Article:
The future of Chrysler hung in the balance Wednesday as it made its case in bankruptcy court to sell the bulk of its assets to a group headed by Italy's Fiat in hopes of saving itself from liquidation.
Attorneys for Chrysler maintain that the deal with Fiat Group SpA, which is being pushed by President Barack Obama's administration, is the company's only hope to avoid being sold off piece by piece.
But the proposed sale remains controversial with hundreds of objections filed by the automaker's dealers, bond holders, former employees and others.
If the deal goes through, Chrysler says it will be able to emerge from court protection a leaner and stronger company with the resources needed to produce the small, fuel-efficient vehicles now craved by the U.S. market.
But if the deal doesn't close by June 15, Fiat could back out, leaving Chrysler with no other option but to shut down.
Attorneys, staff members and media packed the Manhattan courtroom and an overflow room in the hours leading up to Wednesday's hearing, bringing in boxes of documents and cases of bottled water in preparation for what was expected to be a long day and potentially a long night.
Of the 337 objections filed with the court, most had been resolved or deferred before the start of Wednesday's hearing.
About 200 of them were filed by suppliers challenging the "cure" amounts Chrysler has said it will pay them for prebankruptcy claims. Those claims have been deferred to a separate hearing.
Of the remaining objections, 61 were related to production and supplier issues, with most of them resolved. Another two dozen outstanding objections were filed by Chrysler retirees and former employees.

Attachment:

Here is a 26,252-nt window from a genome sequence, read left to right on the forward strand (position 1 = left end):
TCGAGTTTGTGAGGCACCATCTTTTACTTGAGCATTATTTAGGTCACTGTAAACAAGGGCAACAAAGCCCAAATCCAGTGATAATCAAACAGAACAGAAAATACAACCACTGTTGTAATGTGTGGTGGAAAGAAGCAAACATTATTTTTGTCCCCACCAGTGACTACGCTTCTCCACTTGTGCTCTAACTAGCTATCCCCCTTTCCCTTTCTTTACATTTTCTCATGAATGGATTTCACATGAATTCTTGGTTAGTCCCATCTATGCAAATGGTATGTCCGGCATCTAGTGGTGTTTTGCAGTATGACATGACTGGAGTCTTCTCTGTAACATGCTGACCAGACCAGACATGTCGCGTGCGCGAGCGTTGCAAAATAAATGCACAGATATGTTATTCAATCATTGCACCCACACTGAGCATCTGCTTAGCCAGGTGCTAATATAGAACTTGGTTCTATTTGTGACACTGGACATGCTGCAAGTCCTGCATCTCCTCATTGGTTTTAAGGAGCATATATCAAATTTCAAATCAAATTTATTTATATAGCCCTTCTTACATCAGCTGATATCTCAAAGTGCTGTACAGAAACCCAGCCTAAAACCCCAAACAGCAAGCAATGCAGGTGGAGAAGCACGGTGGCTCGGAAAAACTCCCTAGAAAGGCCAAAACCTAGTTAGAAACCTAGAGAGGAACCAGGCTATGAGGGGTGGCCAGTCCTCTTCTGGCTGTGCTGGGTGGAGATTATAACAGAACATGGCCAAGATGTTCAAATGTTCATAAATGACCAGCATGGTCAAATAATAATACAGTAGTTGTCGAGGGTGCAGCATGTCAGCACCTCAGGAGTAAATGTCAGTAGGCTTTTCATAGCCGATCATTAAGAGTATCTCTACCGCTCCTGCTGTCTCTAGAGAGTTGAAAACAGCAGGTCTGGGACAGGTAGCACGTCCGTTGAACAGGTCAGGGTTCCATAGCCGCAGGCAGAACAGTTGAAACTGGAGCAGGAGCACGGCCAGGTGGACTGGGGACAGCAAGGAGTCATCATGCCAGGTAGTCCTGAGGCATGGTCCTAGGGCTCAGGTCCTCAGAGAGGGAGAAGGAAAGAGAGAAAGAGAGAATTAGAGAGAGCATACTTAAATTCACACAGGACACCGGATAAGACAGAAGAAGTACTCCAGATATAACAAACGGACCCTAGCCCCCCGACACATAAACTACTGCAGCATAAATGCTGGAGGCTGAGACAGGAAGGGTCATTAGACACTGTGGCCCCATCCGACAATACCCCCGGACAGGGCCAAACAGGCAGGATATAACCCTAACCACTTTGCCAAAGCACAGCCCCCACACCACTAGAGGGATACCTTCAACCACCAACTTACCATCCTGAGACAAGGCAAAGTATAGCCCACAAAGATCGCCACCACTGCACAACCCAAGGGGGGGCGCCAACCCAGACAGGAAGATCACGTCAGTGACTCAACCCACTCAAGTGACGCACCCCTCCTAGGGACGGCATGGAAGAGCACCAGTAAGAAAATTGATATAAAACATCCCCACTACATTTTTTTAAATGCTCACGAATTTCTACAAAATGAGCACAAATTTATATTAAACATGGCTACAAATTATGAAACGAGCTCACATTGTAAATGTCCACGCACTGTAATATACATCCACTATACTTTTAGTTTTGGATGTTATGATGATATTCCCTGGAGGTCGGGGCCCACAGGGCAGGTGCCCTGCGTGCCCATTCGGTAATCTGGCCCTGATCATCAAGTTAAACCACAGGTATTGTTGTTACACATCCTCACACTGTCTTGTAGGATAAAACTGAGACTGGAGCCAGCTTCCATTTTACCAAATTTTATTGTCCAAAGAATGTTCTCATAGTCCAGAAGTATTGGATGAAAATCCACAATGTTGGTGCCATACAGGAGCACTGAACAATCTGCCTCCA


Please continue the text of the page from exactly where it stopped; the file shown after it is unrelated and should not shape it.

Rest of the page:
A group representing hundreds of Chrysler dealers slated to lose their franchise agreements in connection to the sale -- along with several individual dealers -- have also filed an objection.
Some of the strongest opposition on Wednesday came from attorneys representing a pair of Indiana state pension funds and a state construction fund that own Chrysler bonds.
The attorneys, who previously represented another group of dissident Chrysler bond holders, spent several hours questioning Chrysler officials about their actions leading up to the automaker's deal with Fiat.
Tom Lasorda, who served as Chrysler's vice chairman and president before retiring after the automaker went into Chapter 11, was cross-examined by an attorney for the funds for more than an hour about Chrysler's search for a global partner and how the deal with Fiat came to be reached.
"There was nobody out there that was willing to provide a cash infusion," Lasorda said of Chrysler's search for a partner. "But Fiat brought technology and platforms that were just as valuable or even better."
Early on in the hearing, Judge Arthur Gonzalez denied a motion by the Indiana state funds' attorneys for a continuance to allow them more time to prepare for the sale hearing.
Meanwhile, rival U.S.-based automaker General Motors moved a step closer toward its own bankruptcy filing after a rebellion by its bondholders forced it to withdraw a plan to swap bond debt for company stock.
Detroit-based GM has until Monday to complete a government-ordered restructuring that includes debt reduction, labor cost cuts and plant closures.
But a Chapter 11 reorganization is likely after the company said its offer to exchange $27 billion in unsecured debt for 10 percent of the company's stock had failed.
GM has received $19.4 billion in federal loans. GM said its board will meet to decide its next step. Automakers worldwide are struggling as the global recession has reduced demand for new vehicles.
But GM and Chrysler have been particularly hobbled by promises to cover the health and pension costs of tens of thousands of unionized retirees —along with recent record-high gasoline prices that reduced demand for their low-mileage trucks and SUVs.